Bush II will not get that pass, and neither will Republicans if this nomination goes forward into Confirmation. This is the kind of event that gets third parties started...

I fear your "cross our fingers and support the President" strategy is the one most likely to lead to disaster. It is based exclusively on wishful thinking, rather than the evidence at hand, and nothing good will likely come if your wants are fulfilled. A Miers confirmation would be just as disastrous as the Miers nomination - even more so, as it will involve not only the split of a party, but also the specter of actual squishy decisions being handed down on the Supreme Court - affecting us all for generations.

You are seeking unity. But unity of that kind - "let's all sink together" - is not what I or many other Conservatives seek. The unity of "let's stand firm and force this nominee out", is a far better option that gives us the only real way to get out of this mess relatively unscathed. Miers being dropped WOULD result in the party coming back together, and little harm being done, providing Bush nominates a proven Conservative in her stead. No other course of action is nearly as certain in its positive result.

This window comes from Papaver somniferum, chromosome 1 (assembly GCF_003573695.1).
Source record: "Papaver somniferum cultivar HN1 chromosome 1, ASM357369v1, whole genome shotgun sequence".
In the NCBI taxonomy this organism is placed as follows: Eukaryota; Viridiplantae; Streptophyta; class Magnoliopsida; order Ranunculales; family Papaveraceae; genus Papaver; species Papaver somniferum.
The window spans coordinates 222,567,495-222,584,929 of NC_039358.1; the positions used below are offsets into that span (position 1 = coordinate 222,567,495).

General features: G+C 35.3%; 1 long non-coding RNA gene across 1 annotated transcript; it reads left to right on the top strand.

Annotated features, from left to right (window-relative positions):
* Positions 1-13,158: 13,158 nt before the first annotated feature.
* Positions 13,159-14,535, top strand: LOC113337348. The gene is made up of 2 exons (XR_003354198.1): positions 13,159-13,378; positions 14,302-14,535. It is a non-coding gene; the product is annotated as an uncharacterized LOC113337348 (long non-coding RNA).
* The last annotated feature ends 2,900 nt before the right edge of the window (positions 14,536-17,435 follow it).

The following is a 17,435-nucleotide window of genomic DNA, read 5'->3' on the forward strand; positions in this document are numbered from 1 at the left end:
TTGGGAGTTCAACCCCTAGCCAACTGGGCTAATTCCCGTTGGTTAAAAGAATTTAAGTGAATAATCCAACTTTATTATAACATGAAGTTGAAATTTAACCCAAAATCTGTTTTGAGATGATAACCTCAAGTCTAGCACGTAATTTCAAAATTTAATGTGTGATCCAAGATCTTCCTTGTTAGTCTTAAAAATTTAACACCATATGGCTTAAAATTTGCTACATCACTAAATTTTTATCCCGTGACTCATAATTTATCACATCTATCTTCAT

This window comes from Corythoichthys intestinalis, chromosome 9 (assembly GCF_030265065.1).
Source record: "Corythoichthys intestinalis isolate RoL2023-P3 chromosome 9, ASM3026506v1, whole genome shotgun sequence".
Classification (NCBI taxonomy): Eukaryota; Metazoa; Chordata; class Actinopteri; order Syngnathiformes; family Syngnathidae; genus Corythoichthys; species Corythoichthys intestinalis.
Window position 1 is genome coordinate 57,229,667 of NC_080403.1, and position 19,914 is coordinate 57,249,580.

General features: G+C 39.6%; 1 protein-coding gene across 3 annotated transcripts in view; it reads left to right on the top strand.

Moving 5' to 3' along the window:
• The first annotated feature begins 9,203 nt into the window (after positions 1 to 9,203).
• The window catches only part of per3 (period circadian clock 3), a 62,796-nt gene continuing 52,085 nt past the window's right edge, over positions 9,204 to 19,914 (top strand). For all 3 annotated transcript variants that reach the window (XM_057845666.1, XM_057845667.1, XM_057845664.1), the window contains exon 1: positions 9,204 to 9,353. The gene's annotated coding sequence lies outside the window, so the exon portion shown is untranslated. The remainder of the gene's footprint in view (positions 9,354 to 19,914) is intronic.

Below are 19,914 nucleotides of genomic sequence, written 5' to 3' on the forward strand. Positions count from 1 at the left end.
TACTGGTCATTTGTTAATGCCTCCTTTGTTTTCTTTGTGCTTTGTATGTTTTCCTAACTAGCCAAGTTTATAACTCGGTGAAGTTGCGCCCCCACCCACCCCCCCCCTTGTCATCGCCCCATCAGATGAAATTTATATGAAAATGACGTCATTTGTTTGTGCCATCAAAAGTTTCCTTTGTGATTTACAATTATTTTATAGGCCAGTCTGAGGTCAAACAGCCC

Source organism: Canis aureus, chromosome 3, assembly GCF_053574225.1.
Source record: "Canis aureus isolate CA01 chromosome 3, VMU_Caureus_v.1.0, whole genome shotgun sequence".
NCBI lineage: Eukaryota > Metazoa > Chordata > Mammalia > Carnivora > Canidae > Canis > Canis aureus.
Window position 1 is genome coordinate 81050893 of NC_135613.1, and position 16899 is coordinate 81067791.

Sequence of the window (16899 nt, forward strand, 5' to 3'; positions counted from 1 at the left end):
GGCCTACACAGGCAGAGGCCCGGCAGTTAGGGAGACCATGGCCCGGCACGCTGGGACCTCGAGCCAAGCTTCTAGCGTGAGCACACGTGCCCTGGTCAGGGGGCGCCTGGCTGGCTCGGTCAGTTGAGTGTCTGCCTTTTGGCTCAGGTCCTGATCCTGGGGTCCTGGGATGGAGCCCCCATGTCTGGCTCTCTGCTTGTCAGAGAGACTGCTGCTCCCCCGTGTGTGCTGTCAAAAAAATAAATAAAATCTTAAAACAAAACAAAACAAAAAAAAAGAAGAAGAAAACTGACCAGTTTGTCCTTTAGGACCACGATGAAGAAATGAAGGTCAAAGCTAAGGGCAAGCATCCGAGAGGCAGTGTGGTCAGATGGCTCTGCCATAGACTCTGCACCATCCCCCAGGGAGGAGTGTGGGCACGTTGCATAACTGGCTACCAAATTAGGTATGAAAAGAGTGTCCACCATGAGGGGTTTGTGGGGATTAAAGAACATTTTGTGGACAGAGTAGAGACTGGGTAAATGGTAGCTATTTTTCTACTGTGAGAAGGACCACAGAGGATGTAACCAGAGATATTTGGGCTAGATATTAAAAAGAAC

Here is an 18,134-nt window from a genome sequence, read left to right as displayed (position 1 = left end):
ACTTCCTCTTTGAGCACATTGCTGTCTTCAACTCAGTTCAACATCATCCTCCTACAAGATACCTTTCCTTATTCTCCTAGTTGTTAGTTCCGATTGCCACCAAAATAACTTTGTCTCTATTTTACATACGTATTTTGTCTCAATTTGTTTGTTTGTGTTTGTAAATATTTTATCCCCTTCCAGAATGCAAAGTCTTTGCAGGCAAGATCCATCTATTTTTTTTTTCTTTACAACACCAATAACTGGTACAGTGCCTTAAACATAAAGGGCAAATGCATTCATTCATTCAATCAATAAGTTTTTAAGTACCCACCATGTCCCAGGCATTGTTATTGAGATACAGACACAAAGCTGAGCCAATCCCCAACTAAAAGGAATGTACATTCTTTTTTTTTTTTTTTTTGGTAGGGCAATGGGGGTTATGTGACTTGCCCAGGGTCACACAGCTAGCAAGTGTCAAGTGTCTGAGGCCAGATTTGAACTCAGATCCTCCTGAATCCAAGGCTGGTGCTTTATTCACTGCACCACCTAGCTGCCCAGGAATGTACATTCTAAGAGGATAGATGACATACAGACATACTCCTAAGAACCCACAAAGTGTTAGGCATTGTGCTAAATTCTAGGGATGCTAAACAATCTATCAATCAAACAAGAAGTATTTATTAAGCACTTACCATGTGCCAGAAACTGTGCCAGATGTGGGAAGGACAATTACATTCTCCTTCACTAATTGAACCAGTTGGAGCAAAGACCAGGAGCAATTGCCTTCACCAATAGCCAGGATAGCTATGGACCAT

Also, ask yourself this question, Hugh - if Miers was dropped or left the process voluntarily, how happy would that make many Conservatives? The base? Very much so. And how upset would you, Beldar, and others really be if she was replaced by a Luttig or somebody else with proven Conservative credentials? I suspect you guys would be happier as well. So if Miers leaving would upset virtually noone, but her staying threatens to rip the party apart, why on earth is anybody on the side of her sticking around?

The party is in a perilous position right now, as I know you are aware. Why then, advocate a course likely to keep the movement Conservatives angry, and possibly split the party for years to come?


Posted by: David at October 10, 2005 04:20 PM

Also, take a look at this.

1 comment:

Anonymous said...

I too am disappointed. And I think the anger is justified. A lost opportunity. Instead, the court moves to the right but not too far and too fast.

So, independents aren't spooked, which benefit the 2006 and 2008 elections. A conservative, gun-tootin, evangelical is confirmed to the Supreme Court and MSM story line is "Dems relieved". "Repubs mad as Hell".

Please, please don't throw me in dat brier patch"

A conservative, gun-tootin, evangelical is confirmed to the supreme court and MSM story line is "Dems relieved". "Repubs mad as Hell".

Kinda reminds me of Brier Rabbit.